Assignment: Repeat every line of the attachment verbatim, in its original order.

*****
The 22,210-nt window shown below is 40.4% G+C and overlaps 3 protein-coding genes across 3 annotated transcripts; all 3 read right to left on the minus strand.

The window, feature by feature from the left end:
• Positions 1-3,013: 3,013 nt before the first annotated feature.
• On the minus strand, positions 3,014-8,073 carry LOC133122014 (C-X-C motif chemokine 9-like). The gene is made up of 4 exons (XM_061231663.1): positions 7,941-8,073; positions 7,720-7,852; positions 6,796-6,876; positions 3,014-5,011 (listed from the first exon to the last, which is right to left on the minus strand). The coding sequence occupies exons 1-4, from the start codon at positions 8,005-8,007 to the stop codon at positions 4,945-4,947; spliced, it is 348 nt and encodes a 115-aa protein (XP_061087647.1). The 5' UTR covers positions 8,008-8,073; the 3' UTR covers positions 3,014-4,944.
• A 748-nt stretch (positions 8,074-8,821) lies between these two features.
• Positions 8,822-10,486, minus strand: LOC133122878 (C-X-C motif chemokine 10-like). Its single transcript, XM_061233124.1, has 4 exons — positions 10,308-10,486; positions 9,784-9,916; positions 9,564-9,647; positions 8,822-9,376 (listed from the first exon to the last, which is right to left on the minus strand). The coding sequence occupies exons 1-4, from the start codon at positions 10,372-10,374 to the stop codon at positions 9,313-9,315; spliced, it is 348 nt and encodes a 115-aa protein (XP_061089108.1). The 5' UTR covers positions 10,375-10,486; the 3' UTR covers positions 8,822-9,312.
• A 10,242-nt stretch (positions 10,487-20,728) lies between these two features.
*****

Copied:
The 22,210-nt window shown below is 40.4% G+C and overlaps 3 protein-coding genes across 3 annotated transcripts; all 3 read right to left on the minus strand.

The window, feature by feature from the left end:
• Positions 1-3,013: 3,013 nt before the first annotated feature.
• On the minus strand, positions 3,014-8,073 carry LOC133122014 (C-X-C motif chemokine 9-like). The gene is made up of 4 exons (XM_061231663.1): positions 7,941-8,073; positions 7,720-7,852; positions 6,796-6,876; positions 3,014-5,011 (listed from the first exon to the last, which is right to left on the minus strand). The coding sequence occupies exons 1-4, from the start codon at positions 8,005-8,007 to the stop codon at positions 4,945-4,947; spliced, it is 348 nt and encodes a 115-aa protein (XP_061087647.1). The 5' UTR covers positions 8,008-8,073; the 3' UTR covers positions 3,014-4,944.
• A 748-nt stretch (positions 8,074-8,821) lies between these two features.
• Positions 8,822-10,486, minus strand: LOC133122878 (C-X-C motif chemokine 10-like). Its single transcript, XM_061233124.1, has 4 exons — positions 10,308-10,486; positions 9,784-9,916; positions 9,564-9,647; positions 8,822-9,376 (listed from the first exon to the last, which is right to left on the minus strand). The coding sequence occupies exons 1-4, from the start codon at positions 10,372-10,374 to the stop codon at positions 9,313-9,315; spliced, it is 348 nt and encodes a 115-aa protein (XP_061089108.1). The 5' UTR covers positions 10,375-10,486; the 3' UTR covers positions 8,822-9,312.
• A 10,242-nt stretch (positions 10,487-20,728) lies between these two features.